Despite owning just a 12-6 record against high school competition in the state, the Free State High boys basketball team has become a formidable foe on the college basketball scene.
That's thanks to FSHS junior Sean Brown, who created the Firebirds in the dynasty mode of his "March Madness '08" video game.
True to form, Brown's cyber Firebirds are led by seniors Kris Wilson and Weston Wiebe - both 99 ratings on the game - and have lost 13 games in two seasons.
Free State's actual record the past two seasons is 25-18.
But the more impressive part of that reality equation is that Brown, a ballhawking defensive stopper whose offensive statistics barely register in the Free State box scores, painted an accurate virtual picture of himself, warts and all.
Brown gave himself a 70 in the shooting department and delivered similarly modest numbers in all other offensive categories.
His defensive numbers, however, were off the charts: 99 in speed and defense.
Overall, thanks to a slight boost in leaping ability, Brown checks in as a 92 on his favorite sports video game.
Those on his team, however, would rate Brown no lower than 100.
"It doesn't happen very often that a kid is willing to accept a role where he isn't very involved in the offense," Free State coach Chuck Law said. "There have been a number of games this season where Sean was a key contributor, if not the key contributor, without scoring a point or even taking a shot."
That's just the way Brown likes it. He's plenty happy to sit back and break down the game in his head before jumping into the action, although he has started a handful of games this season.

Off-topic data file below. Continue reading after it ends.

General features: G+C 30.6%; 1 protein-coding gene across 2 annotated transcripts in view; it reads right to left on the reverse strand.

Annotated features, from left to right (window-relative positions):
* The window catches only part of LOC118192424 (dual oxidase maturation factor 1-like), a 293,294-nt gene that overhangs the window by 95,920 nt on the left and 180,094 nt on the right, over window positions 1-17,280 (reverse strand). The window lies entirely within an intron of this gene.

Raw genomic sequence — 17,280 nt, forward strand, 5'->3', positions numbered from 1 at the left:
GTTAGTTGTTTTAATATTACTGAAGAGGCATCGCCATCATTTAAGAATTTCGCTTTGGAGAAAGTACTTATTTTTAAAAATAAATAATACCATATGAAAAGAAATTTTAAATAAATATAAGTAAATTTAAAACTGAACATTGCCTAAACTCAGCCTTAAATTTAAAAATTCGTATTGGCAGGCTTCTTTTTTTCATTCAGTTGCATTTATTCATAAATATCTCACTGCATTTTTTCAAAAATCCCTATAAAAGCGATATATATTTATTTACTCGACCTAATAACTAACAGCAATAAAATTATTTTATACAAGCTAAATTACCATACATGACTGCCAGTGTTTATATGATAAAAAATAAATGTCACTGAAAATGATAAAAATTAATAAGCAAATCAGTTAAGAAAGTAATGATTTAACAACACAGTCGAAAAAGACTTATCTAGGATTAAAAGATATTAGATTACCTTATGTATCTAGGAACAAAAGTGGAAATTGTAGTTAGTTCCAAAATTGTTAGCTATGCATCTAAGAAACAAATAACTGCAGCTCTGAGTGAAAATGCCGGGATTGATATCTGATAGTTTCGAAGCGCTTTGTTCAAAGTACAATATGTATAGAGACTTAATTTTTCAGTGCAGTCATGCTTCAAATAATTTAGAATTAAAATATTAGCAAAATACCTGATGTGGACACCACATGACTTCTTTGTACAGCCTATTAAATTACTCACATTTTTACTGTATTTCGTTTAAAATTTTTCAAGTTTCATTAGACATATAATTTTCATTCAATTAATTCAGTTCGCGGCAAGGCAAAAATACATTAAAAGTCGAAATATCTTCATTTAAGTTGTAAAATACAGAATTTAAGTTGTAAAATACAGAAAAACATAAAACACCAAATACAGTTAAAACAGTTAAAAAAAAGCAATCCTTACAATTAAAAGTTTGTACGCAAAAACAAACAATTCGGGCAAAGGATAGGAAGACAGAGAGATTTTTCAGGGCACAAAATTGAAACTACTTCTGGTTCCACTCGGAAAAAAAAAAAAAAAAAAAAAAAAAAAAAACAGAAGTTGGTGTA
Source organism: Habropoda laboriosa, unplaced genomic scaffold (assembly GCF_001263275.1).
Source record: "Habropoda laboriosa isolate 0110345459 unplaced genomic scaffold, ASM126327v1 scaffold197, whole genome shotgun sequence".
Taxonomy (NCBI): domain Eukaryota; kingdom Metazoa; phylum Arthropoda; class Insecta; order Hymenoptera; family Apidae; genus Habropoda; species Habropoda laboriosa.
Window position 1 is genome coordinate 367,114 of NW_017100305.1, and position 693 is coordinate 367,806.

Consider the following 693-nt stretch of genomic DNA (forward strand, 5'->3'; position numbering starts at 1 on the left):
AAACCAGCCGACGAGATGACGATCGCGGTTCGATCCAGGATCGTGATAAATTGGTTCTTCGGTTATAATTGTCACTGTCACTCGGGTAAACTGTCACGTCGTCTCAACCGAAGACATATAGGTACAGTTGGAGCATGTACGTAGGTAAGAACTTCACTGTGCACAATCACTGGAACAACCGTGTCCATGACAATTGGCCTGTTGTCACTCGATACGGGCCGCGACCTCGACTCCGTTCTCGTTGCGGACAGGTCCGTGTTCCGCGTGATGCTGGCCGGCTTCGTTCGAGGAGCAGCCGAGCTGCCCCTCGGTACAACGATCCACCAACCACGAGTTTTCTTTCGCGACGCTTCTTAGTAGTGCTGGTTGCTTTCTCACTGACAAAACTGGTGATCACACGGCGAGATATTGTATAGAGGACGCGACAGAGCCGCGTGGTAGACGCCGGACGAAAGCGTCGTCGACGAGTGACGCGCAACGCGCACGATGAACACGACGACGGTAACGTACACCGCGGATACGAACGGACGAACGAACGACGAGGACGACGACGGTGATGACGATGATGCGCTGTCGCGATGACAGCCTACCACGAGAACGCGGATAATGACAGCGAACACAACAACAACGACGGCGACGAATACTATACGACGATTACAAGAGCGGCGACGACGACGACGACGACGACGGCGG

The Central Junior High product also is well aware of his standing on the team.
"The seniors on this team can score," Brown said. "I'm happy to let them do it. I try to find other ways to help."
Most often that comes on defense. In addition to the affectionate tag of "Sean Breezey," Law calls Brown the most instinctive defensive player the team has. He also pegs Brown as the team's strongest player pound-for-pound and insists that all the credit for the junior's willingness to become the consumate role player goes to Brown.
"It's in Sean's make-up to accept that," Law said. "It's not necessarily anything that we've done."
Regardless of what he's doing - Brown still fills a key role as one of his team's best creators on offense - Brown takes great pride in chipping in any way he can.
"You have to have fundamentals, but you have to have pride, too," Brown said. "Being a role player is cool with me. I guess you could say I'm a defensive leader. After I make a couple of plays, the whole team catches fever and rides the wave with me."